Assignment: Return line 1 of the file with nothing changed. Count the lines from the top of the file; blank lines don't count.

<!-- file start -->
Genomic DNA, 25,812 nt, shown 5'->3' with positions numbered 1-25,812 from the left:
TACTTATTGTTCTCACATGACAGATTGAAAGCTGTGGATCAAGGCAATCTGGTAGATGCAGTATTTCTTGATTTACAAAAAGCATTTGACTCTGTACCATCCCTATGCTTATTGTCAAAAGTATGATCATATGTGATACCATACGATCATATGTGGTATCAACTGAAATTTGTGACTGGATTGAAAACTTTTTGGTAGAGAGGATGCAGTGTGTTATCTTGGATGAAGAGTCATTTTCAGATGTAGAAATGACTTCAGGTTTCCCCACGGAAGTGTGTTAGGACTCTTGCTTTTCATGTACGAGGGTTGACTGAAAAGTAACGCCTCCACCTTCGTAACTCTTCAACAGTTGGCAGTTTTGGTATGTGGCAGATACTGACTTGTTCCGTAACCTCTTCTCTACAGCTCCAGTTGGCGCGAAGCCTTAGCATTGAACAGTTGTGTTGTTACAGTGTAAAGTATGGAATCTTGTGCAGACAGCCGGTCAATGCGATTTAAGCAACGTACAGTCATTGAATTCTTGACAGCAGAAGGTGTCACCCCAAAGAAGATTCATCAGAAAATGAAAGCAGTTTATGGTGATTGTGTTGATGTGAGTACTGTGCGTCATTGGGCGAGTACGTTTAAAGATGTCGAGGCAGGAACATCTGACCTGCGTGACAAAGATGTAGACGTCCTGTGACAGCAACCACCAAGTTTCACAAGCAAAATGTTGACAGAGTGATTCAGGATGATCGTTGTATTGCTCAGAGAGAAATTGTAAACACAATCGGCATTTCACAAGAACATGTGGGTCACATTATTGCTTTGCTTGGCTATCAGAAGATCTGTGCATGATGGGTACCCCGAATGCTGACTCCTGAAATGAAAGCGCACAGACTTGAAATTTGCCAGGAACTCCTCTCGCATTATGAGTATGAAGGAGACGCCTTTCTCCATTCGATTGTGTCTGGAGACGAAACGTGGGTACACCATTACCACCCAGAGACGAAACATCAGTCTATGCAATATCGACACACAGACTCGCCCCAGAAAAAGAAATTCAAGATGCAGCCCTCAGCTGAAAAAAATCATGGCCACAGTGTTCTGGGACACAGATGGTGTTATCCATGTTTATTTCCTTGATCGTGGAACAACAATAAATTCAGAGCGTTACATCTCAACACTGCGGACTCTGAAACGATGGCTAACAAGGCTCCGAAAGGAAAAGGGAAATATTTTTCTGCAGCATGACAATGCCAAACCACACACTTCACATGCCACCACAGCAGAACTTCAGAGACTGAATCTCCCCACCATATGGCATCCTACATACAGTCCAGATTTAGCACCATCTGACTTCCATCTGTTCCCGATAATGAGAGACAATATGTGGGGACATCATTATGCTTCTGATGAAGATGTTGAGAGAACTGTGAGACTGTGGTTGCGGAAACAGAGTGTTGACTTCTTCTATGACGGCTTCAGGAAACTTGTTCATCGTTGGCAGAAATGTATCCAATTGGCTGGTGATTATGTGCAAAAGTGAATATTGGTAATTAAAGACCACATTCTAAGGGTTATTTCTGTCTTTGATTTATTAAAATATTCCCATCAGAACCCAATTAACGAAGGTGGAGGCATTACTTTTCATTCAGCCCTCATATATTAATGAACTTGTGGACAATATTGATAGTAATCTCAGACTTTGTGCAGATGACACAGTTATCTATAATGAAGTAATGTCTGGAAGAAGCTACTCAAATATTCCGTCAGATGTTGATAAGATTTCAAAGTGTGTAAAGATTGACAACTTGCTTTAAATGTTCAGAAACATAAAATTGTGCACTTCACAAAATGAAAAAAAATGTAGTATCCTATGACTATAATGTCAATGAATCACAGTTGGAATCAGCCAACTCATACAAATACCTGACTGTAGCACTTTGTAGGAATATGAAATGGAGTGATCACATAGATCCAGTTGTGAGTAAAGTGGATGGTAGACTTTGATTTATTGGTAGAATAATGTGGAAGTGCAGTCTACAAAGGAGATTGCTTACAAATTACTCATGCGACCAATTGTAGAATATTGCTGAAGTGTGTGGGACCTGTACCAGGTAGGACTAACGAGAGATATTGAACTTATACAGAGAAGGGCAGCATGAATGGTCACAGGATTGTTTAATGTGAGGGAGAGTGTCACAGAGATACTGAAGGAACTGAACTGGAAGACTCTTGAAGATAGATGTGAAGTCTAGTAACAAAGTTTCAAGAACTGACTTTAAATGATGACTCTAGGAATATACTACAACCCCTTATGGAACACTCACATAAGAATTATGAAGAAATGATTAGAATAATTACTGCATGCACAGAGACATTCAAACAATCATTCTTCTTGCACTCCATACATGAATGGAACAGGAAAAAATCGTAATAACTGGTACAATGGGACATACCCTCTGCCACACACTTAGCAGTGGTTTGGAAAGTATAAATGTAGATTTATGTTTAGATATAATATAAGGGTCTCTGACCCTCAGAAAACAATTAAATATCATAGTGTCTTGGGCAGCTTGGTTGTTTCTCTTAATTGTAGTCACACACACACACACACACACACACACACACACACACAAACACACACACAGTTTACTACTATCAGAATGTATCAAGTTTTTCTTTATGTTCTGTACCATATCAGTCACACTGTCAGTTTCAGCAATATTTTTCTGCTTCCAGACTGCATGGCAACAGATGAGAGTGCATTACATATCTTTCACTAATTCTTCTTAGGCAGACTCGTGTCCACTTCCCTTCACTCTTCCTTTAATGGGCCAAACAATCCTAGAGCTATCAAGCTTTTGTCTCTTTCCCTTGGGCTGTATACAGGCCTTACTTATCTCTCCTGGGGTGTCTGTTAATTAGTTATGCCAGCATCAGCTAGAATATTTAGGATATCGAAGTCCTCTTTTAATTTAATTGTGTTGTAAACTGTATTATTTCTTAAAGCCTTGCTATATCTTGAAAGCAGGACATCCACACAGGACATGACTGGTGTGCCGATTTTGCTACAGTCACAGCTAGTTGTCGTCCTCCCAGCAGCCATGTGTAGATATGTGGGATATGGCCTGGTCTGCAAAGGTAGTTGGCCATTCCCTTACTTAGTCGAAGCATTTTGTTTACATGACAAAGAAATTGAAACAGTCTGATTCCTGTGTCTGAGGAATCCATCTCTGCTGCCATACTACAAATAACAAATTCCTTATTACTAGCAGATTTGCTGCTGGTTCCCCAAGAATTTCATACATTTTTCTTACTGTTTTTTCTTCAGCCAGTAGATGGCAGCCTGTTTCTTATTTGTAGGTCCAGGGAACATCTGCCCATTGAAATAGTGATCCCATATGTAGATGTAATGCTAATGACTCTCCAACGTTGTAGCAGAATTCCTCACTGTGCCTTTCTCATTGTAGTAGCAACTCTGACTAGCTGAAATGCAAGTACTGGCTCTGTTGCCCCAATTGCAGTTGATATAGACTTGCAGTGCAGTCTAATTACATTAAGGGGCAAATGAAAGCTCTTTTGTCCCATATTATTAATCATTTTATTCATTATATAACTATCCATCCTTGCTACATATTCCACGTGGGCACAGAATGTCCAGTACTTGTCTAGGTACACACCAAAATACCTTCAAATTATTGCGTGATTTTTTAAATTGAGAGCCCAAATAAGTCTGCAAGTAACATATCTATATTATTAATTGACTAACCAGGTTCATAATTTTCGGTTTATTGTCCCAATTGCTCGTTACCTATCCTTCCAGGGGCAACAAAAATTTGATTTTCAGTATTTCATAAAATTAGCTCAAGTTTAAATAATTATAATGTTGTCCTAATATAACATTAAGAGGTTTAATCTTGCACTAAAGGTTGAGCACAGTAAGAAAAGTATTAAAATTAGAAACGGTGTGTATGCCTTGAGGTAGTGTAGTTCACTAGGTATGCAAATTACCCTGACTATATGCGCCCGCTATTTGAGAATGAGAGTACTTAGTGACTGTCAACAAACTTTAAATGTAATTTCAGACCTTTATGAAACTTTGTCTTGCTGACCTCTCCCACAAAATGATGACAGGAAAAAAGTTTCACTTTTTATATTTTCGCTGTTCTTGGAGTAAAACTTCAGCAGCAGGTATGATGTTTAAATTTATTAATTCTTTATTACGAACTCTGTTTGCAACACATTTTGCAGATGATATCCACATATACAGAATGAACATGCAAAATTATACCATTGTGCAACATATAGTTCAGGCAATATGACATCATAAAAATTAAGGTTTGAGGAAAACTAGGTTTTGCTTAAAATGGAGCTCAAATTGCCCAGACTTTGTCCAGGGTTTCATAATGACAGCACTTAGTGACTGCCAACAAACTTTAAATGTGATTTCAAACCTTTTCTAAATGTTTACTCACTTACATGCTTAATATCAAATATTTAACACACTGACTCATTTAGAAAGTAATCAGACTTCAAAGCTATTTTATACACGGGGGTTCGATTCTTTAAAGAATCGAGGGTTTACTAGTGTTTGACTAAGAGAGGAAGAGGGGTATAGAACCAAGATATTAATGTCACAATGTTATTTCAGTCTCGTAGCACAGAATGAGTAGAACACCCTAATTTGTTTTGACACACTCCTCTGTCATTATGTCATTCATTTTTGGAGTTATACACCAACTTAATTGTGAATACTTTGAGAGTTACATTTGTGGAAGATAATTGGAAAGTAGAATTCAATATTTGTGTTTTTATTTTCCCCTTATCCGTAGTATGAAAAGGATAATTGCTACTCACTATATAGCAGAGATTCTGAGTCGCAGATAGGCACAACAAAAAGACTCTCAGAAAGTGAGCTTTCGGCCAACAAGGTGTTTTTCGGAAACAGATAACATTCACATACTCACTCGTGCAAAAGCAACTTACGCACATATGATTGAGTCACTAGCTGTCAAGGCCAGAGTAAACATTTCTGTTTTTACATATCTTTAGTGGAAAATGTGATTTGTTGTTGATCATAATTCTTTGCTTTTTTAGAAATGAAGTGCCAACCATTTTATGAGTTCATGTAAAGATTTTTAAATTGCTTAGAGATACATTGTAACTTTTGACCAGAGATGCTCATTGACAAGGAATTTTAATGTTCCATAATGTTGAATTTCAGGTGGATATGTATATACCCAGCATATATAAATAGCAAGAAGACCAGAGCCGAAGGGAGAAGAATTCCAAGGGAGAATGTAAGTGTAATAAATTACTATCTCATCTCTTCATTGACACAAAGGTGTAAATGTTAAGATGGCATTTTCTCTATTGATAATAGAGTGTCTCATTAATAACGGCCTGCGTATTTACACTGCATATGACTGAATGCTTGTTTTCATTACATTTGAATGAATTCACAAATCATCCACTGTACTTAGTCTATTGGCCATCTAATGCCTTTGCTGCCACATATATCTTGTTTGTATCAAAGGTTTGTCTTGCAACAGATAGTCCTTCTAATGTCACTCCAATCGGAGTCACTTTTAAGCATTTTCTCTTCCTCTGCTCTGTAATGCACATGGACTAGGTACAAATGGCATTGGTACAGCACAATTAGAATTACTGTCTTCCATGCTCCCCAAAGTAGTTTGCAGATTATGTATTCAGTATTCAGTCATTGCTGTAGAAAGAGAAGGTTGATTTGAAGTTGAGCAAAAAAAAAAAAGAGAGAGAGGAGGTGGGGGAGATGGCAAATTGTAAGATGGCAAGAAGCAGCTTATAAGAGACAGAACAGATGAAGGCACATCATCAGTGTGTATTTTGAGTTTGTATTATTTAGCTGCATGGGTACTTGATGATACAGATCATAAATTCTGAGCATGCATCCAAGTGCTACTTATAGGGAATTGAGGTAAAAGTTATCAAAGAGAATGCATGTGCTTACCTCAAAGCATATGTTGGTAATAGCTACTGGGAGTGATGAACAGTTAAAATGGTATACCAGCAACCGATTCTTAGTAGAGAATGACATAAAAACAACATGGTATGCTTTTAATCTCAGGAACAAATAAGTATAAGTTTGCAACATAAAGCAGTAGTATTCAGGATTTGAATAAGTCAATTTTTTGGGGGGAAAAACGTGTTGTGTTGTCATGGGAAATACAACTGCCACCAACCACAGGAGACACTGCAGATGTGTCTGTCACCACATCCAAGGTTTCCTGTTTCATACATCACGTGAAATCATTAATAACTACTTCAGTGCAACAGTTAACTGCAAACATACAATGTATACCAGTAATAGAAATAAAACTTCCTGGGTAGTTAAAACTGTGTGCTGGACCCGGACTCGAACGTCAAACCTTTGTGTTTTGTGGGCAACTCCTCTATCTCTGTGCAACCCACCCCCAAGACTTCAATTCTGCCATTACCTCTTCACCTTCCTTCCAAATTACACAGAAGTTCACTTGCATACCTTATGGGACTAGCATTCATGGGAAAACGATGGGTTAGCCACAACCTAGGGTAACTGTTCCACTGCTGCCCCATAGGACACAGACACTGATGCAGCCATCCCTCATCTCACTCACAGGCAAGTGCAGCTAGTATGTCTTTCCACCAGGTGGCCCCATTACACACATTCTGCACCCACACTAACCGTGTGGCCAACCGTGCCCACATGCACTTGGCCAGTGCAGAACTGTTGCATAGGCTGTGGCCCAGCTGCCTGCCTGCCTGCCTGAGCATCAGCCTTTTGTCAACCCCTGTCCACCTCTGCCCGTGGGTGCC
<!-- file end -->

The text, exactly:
Genomic DNA, 25,812 nt, shown 5'->3' with positions numbered 1-25,812 from the left: